Former rubber boot maker Nokia is expected to propose suspending its annual dividend payment for the first time in over 20 years.
According to Reuters, Nokia has paid an annual dividend every year since 1989. Its payment last year was 20 euro cents. Along with gloomy fourth-quarter results the move is likely to warn investors that any recovery at the company will be slow, if it ever happens.
Nokia returned to profitability after massive cost cuts and stronger sales of Lumia smartphones, helping its shares surge over 16 percent over the past 10 trading days.
But it warned that quarterly sales of devices and services fell 35 percent to $5.2 billion, and analysts estimate its net cash position fell to 3.4 billion from 5.6 billion a year earlier.
At the moment, analysts have been warning that the company has a long way to go before proving it could claw back market share - and it needs to start gaining fast.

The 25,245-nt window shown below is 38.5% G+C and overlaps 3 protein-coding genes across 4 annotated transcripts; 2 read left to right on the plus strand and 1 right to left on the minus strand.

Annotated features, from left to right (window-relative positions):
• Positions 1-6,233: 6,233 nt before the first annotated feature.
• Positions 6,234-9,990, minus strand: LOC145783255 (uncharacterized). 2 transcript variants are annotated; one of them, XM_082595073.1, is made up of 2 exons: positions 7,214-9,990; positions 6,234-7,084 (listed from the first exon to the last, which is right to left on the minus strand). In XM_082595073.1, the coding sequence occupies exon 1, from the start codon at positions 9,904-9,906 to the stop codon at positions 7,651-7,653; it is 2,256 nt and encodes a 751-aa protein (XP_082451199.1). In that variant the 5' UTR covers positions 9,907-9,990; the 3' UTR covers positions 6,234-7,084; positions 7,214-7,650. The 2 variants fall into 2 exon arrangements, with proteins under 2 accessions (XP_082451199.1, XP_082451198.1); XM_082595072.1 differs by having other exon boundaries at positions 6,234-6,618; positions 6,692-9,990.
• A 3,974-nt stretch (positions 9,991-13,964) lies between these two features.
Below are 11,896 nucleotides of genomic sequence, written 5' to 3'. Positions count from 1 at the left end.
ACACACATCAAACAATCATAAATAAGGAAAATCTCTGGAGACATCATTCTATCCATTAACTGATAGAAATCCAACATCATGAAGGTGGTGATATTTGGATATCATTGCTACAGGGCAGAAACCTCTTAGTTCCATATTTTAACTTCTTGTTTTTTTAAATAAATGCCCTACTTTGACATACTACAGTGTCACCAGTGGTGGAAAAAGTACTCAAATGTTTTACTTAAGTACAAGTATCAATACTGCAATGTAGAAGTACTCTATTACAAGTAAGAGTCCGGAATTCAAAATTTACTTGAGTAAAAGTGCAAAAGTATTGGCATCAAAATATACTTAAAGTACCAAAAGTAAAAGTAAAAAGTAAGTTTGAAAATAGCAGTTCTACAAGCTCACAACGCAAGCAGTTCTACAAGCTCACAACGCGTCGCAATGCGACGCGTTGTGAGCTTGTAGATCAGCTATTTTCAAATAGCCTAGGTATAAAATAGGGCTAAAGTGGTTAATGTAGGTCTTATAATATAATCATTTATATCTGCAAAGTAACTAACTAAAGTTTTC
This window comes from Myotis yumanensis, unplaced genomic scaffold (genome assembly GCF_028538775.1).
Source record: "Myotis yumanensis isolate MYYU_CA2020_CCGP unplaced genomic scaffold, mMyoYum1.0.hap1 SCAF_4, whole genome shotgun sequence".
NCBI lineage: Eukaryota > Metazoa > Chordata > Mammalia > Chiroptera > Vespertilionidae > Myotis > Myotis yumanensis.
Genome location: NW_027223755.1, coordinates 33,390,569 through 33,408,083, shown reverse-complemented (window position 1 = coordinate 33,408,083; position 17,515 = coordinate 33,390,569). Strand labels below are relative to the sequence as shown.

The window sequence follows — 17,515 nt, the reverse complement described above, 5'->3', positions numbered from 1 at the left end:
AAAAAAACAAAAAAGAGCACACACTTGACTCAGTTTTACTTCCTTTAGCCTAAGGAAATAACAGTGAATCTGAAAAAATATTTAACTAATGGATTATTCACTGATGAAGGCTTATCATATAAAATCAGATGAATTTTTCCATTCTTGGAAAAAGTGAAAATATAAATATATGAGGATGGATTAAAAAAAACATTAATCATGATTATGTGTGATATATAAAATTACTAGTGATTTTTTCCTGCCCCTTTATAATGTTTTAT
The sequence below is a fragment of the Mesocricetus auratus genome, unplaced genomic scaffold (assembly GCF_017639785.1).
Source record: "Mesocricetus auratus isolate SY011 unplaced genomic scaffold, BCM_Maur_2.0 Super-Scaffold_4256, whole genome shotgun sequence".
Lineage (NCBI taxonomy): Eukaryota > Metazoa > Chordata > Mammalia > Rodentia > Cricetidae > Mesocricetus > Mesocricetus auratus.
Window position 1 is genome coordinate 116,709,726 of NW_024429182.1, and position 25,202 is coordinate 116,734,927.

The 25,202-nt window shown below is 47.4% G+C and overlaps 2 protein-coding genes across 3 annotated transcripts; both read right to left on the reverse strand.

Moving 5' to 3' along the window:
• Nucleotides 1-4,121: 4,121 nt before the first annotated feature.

Nokia said it sold 4.4 million Lumias in the fourth quarter, but analysts estimate Nokia's market share in the high-margin smartphone business is still around five percent.
Either way it is starting to look like CEO Stephen Elop's decision in February 2011 to adopt Microsoft Windows software is not working. At the time, Elop said that Nokia's transition with the new software would take two years and time is nearly up.
What will be crucial to Nokia is that it has sustained growth in Lumia sales this year. The Lumia 820 and 920, which use the latest Windows Phone 8 software could make or break the company